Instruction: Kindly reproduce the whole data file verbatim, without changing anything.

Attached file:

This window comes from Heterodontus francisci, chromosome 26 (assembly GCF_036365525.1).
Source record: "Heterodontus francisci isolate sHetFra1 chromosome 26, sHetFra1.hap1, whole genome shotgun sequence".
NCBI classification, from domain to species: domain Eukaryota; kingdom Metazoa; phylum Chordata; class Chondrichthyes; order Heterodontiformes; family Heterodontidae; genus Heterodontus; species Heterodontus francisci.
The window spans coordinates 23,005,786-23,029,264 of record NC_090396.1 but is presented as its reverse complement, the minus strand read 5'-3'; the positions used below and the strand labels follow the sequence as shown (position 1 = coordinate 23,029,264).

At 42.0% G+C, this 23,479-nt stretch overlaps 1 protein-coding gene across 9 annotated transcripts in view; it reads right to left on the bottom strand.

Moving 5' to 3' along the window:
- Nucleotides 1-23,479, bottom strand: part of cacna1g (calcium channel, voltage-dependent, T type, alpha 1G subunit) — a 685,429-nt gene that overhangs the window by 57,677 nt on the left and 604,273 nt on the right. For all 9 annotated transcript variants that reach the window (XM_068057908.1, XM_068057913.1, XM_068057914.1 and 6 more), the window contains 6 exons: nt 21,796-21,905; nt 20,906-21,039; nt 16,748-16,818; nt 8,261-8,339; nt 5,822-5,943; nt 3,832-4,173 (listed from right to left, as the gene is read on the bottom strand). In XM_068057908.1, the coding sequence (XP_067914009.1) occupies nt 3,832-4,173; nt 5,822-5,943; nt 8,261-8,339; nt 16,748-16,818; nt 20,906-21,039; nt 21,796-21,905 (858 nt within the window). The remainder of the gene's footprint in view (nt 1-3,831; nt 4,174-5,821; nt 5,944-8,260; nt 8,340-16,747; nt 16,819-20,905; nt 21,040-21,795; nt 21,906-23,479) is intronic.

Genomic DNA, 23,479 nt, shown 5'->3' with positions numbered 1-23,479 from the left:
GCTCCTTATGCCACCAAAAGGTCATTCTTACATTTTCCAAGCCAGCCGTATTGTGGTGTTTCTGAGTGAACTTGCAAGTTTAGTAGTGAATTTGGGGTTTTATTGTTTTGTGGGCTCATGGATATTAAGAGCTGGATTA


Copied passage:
This window comes from Heterodontus francisci, chromosome 26 (assembly GCF_036365525.1).
Source record: "Heterodontus francisci isolate sHetFra1 chromosome 26, sHetFra1.hap1, whole genome shotgun sequence".
NCBI classification, from domain to species: domain Eukaryota; kingdom Metazoa; phylum Chordata; class Chondrichthyes; order Heterodontiformes; family Heterodontidae; genus Heterodontus; species Heterodontus francisci.
The window spans coordinates 23,005,786-23,029,264 of record NC_090396.1 but is presented as its reverse complement, the minus strand read 5'-3'; the positions used below and the strand labels follow the sequence as shown (position 1 = coordinate 23,029,264).

At 42.0% G+C, this 23,479-nt stretch overlaps 1 protein-coding gene across 9 annotated transcripts in view; it reads right to left on the bottom strand.

Moving 5' to 3' along the window:
- Nucleotides 1-23,479, bottom strand: part of cacna1g (calcium channel, voltage-dependent, T type, alpha 1G subunit) — a 685,429-nt gene that overhangs the window by 57,677 nt on the left and 604,273 nt on the right. For all 9 annotated transcript variants that reach the window (XM_068057908.1, XM_068057913.1, XM_068057914.1 and 6 more), the window contains 6 exons: nt 21,796-21,905; nt 20,906-21,039; nt 16,748-16,818; nt 8,261-8,339; nt 5,822-5,943; nt 3,832-4,173 (listed from right to left, as the gene is read on the bottom strand). In XM_068057908.1, the coding sequence (XP_067914009.1) occupies nt 3,832-4,173; nt 5,822-5,943; nt 8,261-8,339; nt 16,748-16,818; nt 20,906-21,039; nt 21,796-21,905 (858 nt within the window). The remainder of the gene's footprint in view (nt 1-3,831; nt 4,174-5,821; nt 5,944-8,260; nt 8,340-16,747; nt 16,819-20,905; nt 21,040-21,795; nt 21,906-23,479) is intronic.

Genomic DNA, 23,479 nt, shown 5'->3' with positions numbered 1-23,479 from the left:
GCTCCTTATGCCACCAAAAGGTCATTCTTACATTTTCCAAGCCAGCCGTATTGTGGTGTTTCTGAGTGAACTTGCAAGTTTAGTAGTGAATTTGGGGTTTTATTGTTTTGTGGGCTCATGGATATTAAGAGCTGGATTA